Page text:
Balance

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For me, a healthy life is all about balance.  Balance between work and play, exercise and rest, family and friends.  A healthy lifestyle is underpinned by choosing the right foods to create balance in our diets along with regular exercise.   Every mouthful we consume gives us energy and we need to use that energy if we don’t want to gain weight.  Do you remember science class, learning the ‘Law of energy conservation’? It states that ‘Energy can neither be created or destroyed, only converted from one form to another’.  This is what happens with digestion.  Virtually everything we consume has energy in it, in the form of ‘calories’.  This energy is converted by our digestive system into energy for our cells and building blocks for our bodies.

 

This is a perfect equation, when in balance.  But like everything in nature, when the balance if off, problems arise.  When we consume more energy than we expend, that energy is converted and stored.  As glycogen, in the case of carbohydrates, then fat.  And this is the very simple cause of the obesity and overweight epidemic.

 

I have written many times about this topic,  presented to audiences around the country and in Europe and dealt with many clients who are tackling being overweight and by and large, it comes down to energy imbalance.  In fact, I was presenting to an audience in The Hague in Holland recently.  I was doing some research into the incidence of heart disease and obesity in their country.  I noticed that Holland was one of the countries in Europe that had the lowest  incidence of obesity and consequently, heart disease.  I always like to acquaint myself with the hard facts of something and then just look around and observe people and their habits.  And there was one massive difference between the Dutch and any other country I’d visited.  They cycled.  I couldn’t believe my eyes when I’d arrived at the main train station in The Hague.  I jumped in a taxi (the irony is not lost on me!) and as I was sitting in traffic outside the station I was looking at the people coming and going.  There was a huge ramp, coming from what looked like a multi story car park, but it wasn’t cars parked in there.  It was bikes, thousands of them, as far as the eye could see.  I’d never seen anything like it before, I was so taken aback, I took a photo of it.  See for yourselves.  On the journey to my hotel I passed tons of cyclists, the pathways and cycle lanes were littered with them, young and old, male and female, families and commuters.  It really was something else and I bet if you’ve ever been to Amsterdam, you’ll know that the locals cycle everywhere, even to nightclubs!

 

Anyway, the point of that story is to show that when we move our bodies the way they’re meant to be moved, really, worked, the energy we consume is balanced out with what we expend.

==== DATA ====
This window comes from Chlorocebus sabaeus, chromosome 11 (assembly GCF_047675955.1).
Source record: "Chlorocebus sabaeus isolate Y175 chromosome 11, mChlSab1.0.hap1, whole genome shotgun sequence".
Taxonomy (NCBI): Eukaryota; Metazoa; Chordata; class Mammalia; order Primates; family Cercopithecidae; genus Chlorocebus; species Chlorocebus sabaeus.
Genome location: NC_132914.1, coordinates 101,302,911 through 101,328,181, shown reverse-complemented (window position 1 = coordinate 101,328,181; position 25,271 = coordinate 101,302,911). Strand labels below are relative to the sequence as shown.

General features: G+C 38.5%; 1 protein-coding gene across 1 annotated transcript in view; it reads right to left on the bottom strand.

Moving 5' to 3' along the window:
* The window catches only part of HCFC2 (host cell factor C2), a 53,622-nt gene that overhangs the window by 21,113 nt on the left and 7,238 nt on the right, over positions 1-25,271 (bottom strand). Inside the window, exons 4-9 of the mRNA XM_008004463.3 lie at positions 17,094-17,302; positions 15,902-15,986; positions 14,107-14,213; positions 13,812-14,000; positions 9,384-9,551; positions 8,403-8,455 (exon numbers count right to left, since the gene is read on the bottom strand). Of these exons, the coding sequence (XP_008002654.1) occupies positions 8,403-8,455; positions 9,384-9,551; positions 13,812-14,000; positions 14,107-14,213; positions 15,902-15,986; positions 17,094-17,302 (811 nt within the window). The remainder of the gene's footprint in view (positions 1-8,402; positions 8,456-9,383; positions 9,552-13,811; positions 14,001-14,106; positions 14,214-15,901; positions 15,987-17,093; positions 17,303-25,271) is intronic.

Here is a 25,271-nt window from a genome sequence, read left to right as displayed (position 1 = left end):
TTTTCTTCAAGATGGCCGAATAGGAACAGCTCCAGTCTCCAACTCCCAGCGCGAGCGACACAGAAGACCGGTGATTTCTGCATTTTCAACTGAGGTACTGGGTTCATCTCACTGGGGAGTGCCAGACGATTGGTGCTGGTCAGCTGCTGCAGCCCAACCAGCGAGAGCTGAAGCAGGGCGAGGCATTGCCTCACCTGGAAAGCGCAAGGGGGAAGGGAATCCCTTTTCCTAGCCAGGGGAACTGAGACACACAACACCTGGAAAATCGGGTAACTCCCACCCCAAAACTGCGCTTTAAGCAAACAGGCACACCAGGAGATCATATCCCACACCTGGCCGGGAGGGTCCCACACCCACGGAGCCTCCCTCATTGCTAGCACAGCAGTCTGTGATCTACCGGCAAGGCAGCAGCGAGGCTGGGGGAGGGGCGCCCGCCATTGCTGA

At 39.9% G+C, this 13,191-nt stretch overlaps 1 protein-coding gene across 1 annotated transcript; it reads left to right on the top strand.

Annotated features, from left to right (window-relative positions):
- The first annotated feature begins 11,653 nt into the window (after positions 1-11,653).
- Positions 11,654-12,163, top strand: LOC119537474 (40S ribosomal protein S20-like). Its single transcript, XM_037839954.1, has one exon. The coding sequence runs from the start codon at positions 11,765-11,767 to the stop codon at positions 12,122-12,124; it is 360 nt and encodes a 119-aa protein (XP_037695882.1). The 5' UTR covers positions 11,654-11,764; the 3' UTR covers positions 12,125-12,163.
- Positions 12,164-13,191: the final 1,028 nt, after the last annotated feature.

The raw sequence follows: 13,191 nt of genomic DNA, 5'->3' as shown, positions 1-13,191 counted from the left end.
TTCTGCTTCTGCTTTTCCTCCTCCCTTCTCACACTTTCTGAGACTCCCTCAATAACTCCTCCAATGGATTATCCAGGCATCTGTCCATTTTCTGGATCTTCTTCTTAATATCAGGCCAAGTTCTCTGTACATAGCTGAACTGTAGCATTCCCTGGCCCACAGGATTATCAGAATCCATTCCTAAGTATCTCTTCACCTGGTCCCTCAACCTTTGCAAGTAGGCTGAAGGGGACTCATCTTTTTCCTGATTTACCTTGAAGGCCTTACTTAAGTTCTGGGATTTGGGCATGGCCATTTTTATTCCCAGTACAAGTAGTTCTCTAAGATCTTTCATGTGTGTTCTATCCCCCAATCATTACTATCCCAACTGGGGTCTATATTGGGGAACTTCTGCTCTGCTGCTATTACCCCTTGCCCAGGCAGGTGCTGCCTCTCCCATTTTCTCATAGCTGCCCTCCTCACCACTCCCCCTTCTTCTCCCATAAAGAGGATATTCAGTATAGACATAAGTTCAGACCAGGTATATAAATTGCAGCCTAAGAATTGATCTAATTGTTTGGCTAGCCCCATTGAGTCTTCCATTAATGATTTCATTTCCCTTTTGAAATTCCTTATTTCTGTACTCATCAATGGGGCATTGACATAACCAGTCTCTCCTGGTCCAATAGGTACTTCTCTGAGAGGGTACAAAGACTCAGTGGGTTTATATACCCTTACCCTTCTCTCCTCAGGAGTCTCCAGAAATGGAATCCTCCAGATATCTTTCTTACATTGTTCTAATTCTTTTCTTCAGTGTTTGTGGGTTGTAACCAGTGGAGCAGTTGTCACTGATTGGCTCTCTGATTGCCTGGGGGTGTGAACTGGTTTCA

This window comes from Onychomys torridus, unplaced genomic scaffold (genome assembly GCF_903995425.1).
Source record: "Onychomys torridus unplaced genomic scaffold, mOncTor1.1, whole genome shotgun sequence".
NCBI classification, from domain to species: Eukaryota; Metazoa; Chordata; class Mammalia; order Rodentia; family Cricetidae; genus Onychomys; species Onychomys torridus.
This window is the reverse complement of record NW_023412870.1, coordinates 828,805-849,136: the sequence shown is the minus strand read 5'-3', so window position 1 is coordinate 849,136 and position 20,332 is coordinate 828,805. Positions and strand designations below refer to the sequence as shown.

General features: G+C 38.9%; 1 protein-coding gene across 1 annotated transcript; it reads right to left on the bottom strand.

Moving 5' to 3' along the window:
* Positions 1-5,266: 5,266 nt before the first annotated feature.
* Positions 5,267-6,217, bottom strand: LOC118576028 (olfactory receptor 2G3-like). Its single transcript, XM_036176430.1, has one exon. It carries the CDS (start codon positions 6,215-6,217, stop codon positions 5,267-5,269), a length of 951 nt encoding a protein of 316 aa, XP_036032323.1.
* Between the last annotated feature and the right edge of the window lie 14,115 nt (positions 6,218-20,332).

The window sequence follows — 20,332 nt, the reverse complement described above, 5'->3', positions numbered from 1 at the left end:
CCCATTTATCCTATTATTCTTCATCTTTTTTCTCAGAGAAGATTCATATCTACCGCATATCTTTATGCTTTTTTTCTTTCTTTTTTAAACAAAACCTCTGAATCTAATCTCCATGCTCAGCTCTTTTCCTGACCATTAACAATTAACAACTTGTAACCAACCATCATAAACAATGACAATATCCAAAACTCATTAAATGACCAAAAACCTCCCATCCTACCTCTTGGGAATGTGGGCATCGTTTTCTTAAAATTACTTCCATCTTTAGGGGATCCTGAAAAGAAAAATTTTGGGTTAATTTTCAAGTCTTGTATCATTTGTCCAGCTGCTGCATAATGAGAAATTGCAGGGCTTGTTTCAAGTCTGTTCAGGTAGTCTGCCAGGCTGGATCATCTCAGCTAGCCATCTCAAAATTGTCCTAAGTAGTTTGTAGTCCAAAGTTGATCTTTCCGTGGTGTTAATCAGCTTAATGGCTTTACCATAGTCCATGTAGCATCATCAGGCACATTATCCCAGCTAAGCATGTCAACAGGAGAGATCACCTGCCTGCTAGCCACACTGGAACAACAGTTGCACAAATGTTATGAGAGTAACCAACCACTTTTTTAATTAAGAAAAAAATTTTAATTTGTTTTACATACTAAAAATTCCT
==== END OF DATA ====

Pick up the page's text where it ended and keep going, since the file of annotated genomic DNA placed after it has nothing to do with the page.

We all have a basic requirement of energy, just to be kept alive, at rest. This is called our Basal Metabolic Rate, (BMR), the least amount of energy required for our hearts to beat, blood to circulate, kidneys and liver to function properly, our lungs to inhale and exhale, our intestines to absorb nutrients, to maintain our body temperature and our brain to control the lot.  This accounts for about 60-70% of our total energy needs.  After that, we need extra energy to be able to get out of bed, brush our teeth, work, play, exercise, ride that bike.

 

So how much do we need?  This changes depending on age, gender and activity levels. Even hormonal fluctuations slightly alter our energy requirements – well, we need energy to secrete hormones!  Because of these fluctuations, you can see the flaw in adopting a ‘one size fits all’ approach to calorie control.

 

The guidelines for calorie intake are a good place to start and you can tailor your specific energy requirements based on your BMR and your activity levels.  You can work this out by looking up the Schofield Equation 1991, but bear in mind that these values have an estimation error value too.  One of my mentors told me years ago that the easiest guide to figuring out someone’s BMR is to find out their perfect weight, I like to call it your ‘fighting weight’, the weight you’re most comfortable at, and convert it to pounds then add a zero.  So if your fighting weight is 10 stone, you’re 140lbs, your BMR is 1400.  Please bear in mind that this is a guide and estimate ONLY.  But again, it’s a good starting point.  Now, you can calculate the extra calorie requirements based on your activity levels throughout the day. Check out http://www.coca-cola.ie/health/work-it-out-calculator.html# for an easy way of calculating each activity and its energy usage.

 

Knowing the calorie content of what you consume is also important but equally important is being aware of portion size.  Labels will detail the calories per 100gm or 100ml of something but oftentimes, you may consume more than that so you must calculate accordingly.

 

We have free choice over what it is we consume.  Along with that we need to be mindful and aware of what that is, how much of it we take in and what we have to do to offset the energy.  A calorie is just a measurement of energy, its what you do with that energy that counts!

 


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